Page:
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UK inquest finds that killing of man whose death sparked riots was lawful

By Marie-Louise Gumuchian, CNN
updated 2:00 PM EST, Wed January 8, 2014
A crowd angry at the inquest verdict tries to shout down Police Assistant Commissioner Mark Rowley as he speaks to reporters.
A crowd angry at the inquest verdict tries to shout down Police Assistant Commissioner Mark Rowley as he speaks to reporters.
STORY HIGHLIGHTS
  • Police shot and killed Mark Duggan in August 2011
  • The death sparked riots in London and other parts of England
  • The verdict was delivered in an 8-to-2 decision
  • Britain's Press Association: "We still fight for justice," says Shaun Hall, Duggan's brother

London (CNN) -- An inquest jury considering the death of Mark Duggan, whose shooting by police sparked widespread riots in England two years ago, said Wednesday he was lawfully killed.

The 29-year-old father of four was shot by police officers who stopped the taxi in which he was traveling in the northern London neighborhood of Tottenham in August 2011.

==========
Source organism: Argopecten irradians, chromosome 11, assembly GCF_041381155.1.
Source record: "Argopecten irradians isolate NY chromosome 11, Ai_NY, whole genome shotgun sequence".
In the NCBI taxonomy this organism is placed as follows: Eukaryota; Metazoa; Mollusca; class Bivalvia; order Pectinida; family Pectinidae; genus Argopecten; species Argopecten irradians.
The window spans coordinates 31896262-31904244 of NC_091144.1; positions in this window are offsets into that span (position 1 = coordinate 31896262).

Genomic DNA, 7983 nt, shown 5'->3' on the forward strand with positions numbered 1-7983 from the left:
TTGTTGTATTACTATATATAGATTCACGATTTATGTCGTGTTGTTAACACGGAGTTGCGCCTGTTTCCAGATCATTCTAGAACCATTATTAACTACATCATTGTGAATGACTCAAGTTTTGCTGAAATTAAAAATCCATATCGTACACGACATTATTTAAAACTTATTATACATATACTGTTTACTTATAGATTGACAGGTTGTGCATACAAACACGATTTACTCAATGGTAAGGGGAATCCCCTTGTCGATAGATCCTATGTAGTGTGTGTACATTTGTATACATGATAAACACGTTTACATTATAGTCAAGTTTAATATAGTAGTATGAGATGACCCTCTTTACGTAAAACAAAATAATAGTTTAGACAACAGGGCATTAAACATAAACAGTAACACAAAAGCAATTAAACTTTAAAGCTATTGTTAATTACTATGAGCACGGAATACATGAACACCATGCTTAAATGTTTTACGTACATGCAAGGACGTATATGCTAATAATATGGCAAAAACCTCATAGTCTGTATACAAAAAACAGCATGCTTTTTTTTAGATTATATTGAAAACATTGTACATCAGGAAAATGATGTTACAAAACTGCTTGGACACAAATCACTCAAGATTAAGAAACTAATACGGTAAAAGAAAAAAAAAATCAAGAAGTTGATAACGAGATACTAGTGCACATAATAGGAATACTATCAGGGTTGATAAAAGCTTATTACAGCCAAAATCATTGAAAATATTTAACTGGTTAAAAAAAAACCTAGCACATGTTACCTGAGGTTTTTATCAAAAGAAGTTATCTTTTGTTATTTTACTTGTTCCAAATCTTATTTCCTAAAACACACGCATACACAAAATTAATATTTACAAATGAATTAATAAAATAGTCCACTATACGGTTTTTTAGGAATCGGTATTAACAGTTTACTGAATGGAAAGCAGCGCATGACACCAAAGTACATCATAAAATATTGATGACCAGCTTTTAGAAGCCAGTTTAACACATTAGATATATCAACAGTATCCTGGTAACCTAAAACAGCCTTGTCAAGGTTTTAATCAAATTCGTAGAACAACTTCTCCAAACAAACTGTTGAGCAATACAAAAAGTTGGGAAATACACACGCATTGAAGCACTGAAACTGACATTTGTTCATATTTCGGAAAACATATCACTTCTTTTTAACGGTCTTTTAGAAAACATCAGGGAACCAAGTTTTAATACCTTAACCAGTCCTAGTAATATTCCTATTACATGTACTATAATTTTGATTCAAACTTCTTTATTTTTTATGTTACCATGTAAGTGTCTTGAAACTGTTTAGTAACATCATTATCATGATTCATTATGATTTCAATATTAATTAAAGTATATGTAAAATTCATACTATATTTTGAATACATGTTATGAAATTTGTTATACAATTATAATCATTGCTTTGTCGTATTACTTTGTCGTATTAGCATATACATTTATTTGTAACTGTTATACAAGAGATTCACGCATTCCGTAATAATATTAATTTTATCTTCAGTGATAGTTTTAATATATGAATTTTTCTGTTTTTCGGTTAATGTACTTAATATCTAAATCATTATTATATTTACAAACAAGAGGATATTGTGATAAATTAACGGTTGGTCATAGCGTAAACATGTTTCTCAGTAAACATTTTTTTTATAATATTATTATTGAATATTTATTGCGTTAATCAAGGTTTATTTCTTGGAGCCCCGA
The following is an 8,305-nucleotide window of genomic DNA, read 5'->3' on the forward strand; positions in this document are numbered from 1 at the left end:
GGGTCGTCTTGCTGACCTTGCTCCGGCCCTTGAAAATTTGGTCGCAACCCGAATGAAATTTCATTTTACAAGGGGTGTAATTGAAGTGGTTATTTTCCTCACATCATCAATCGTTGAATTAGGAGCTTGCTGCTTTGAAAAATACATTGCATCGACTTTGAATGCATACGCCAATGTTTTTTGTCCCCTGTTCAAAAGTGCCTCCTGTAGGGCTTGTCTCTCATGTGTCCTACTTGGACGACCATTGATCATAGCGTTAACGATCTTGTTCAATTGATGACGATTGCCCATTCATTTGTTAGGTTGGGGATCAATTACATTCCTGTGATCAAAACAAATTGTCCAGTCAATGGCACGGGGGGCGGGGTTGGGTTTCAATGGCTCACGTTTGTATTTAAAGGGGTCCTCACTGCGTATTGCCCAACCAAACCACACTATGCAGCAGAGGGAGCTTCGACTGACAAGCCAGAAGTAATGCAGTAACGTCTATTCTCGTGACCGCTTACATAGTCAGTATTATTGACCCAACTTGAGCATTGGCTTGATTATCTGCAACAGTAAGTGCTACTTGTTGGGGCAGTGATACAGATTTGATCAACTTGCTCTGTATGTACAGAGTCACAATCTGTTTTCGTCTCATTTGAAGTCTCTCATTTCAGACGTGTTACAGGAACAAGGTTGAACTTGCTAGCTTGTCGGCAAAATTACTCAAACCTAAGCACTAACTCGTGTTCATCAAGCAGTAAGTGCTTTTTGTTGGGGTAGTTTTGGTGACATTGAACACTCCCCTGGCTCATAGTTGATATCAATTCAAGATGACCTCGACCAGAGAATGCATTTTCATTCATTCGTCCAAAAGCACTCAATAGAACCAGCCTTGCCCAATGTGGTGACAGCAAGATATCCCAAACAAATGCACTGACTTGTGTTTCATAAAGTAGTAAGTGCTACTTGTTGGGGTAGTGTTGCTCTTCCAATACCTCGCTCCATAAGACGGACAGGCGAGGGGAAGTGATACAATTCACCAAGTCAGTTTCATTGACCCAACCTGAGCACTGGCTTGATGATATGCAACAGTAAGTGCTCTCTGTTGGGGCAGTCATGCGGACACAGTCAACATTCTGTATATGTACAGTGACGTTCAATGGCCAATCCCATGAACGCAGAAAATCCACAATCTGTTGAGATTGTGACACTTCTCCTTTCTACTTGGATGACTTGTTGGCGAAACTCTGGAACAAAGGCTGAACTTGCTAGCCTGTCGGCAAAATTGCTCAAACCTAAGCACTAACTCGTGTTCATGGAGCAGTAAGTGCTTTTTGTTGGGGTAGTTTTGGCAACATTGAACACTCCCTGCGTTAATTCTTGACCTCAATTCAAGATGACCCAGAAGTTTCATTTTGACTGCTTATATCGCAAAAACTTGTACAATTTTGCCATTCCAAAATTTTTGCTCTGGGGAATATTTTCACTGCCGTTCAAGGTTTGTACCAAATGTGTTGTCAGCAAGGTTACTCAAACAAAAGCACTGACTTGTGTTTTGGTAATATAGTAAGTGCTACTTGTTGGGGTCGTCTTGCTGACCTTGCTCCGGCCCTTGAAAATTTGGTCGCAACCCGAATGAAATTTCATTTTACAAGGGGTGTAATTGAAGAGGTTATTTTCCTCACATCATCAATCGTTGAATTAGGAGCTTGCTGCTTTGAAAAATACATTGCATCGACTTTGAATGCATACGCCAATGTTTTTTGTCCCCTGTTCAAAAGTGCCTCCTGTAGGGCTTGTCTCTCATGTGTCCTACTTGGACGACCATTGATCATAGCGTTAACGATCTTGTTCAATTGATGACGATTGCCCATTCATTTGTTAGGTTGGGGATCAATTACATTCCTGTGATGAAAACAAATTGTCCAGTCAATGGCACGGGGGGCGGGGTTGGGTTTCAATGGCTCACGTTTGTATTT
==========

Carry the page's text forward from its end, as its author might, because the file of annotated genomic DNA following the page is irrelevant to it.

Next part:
His death sparked protests that exploded into riots and looting in London and spread to other cities in the worst disturbances in the country in decades.

The jury at the Royal Courts of Justice in London concluded that the killing was lawful in an 8-to-2 decision, even though Duggan did not have a gun in his hand at the moment he was shot.

They also said it was more likely than not that just before he was killed, Duggan had thrown a gun from the taxi onto a grassy area near the scene.

There were emotional outbursts at the court when the conclusion was reached, Britain's Press Association reported. It quoted Duggan's brother Shaun Hall as saying: "We still fight for justice."

The inquest began in September, and the jurors had been told to decide whether Duggan was either shot lawfully or unlawfully, or return an open verdict.

"No officer sets out at the start of the day to run an operation that results in someone dying," Assistant Police Commissioner Mark Rowley said outside the court.

"So our sympathy today is with Mark Duggan's family. They have lost a loved one. But the task our officers face in making split-second decisions when confronting armed criminals means there is a risk -- a very small risk -- that this will happen."

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